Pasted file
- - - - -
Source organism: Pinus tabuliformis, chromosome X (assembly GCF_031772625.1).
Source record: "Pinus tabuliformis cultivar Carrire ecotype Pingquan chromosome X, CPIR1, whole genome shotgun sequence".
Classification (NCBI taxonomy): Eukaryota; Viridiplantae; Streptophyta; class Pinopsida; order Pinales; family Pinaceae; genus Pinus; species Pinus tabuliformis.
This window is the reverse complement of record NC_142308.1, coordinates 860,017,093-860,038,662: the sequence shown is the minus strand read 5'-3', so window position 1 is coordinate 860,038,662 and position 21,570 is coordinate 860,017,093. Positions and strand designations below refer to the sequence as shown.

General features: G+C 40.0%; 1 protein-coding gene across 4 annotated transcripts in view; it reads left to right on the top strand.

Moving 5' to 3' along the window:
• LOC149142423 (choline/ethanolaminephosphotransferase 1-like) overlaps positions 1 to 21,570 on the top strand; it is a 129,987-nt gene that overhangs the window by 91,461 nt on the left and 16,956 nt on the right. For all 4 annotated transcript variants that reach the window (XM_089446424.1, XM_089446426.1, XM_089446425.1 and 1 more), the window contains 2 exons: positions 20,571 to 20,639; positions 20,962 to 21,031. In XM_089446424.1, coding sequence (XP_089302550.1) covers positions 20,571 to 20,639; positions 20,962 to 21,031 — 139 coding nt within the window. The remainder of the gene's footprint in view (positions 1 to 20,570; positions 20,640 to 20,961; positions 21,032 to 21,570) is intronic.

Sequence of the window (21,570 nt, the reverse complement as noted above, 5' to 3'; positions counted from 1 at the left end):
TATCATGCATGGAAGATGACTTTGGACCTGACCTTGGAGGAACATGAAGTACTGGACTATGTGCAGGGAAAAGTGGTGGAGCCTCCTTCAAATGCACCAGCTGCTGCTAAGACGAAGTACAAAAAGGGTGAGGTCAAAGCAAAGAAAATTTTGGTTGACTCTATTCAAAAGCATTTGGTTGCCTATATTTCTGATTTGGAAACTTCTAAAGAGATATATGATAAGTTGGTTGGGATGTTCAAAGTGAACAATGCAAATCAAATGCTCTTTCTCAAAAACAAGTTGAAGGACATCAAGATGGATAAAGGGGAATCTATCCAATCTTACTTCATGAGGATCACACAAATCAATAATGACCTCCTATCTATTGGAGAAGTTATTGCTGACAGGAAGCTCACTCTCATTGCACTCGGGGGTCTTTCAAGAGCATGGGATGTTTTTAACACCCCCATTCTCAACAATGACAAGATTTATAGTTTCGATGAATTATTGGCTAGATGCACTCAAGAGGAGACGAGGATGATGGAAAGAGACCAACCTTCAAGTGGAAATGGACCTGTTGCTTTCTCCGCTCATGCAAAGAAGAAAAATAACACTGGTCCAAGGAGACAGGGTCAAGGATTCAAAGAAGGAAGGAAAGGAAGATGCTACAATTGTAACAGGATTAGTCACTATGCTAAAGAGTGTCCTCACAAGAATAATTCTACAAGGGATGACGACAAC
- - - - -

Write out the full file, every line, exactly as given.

Source organism: Pinus tabuliformis, chromosome X (assembly GCF_031772625.1).
Source record: "Pinus tabuliformis cultivar Carrire ecotype Pingquan chromosome X, CPIR1, whole genome shotgun sequence".
Classification (NCBI taxonomy): Eukaryota; Viridiplantae; Streptophyta; class Pinopsida; order Pinales; family Pinaceae; genus Pinus; species Pinus tabuliformis.
This window is the reverse complement of record NC_142308.1, coordinates 860,017,093-860,038,662: the sequence shown is the minus strand read 5'-3', so window position 1 is coordinate 860,038,662 and position 21,570 is coordinate 860,017,093. Positions and strand designations below refer to the sequence as shown.

General features: G+C 40.0%; 1 protein-coding gene across 4 annotated transcripts in view; it reads left to right on the top strand.

Moving 5' to 3' along the window:
• LOC149142423 (choline/ethanolaminephosphotransferase 1-like) overlaps positions 1 to 21,570 on the top strand; it is a 129,987-nt gene that overhangs the window by 91,461 nt on the left and 16,956 nt on the right. For all 4 annotated transcript variants that reach the window (XM_089446424.1, XM_089446426.1, XM_089446425.1 and 1 more), the window contains 2 exons: positions 20,571 to 20,639; positions 20,962 to 21,031. In XM_089446424.1, coding sequence (XP_089302550.1) covers positions 20,571 to 20,639; positions 20,962 to 21,031 — 139 coding nt within the window. The remainder of the gene's footprint in view (positions 1 to 20,570; positions 20,640 to 20,961; positions 21,032 to 21,570) is intronic.

Sequence of the window (21,570 nt, the reverse complement as noted above, 5' to 3'; positions counted from 1 at the left end):
TATCATGCATGGAAGATGACTTTGGACCTGACCTTGGAGGAACATGAAGTACTGGACTATGTGCAGGGAAAAGTGGTGGAGCCTCCTTCAAATGCACCAGCTGCTGCTAAGACGAAGTACAAAAAGGGTGAGGTCAAAGCAAAGAAAATTTTGGTTGACTCTATTCAAAAGCATTTGGTTGCCTATATTTCTGATTTGGAAACTTCTAAAGAGATATATGATAAGTTGGTTGGGATGTTCAAAGTGAACAATGCAAATCAAATGCTCTTTCTCAAAAACAAGTTGAAGGACATCAAGATGGATAAAGGGGAATCTATCCAATCTTACTTCATGAGGATCACACAAATCAATAATGACCTCCTATCTATTGGAGAAGTTATTGCTGACAGGAAGCTCACTCTCATTGCACTCGGGGGTCTTTCAAGAGCATGGGATGTTTTTAACACCCCCATTCTCAACAATGACAAGATTTATAGTTTCGATGAATTATTGGCTAGATGCACTCAAGAGGAGACGAGGATGATGGAAAGAGACCAACCTTCAAGTGGAAATGGACCTGTTGCTTTCTCCGCTCATGCAAAGAAGAAAAATAACACTGGTCCAAGGAGACAGGGTCAAGGATTCAAAGAAGGAAGGAAAGGAAGATGCTACAATTGTAACAGGATTAGTCACTATGCTAAAGAGTGTCCTCACAAGAATAATTCTACAAGGGATGACGACAAC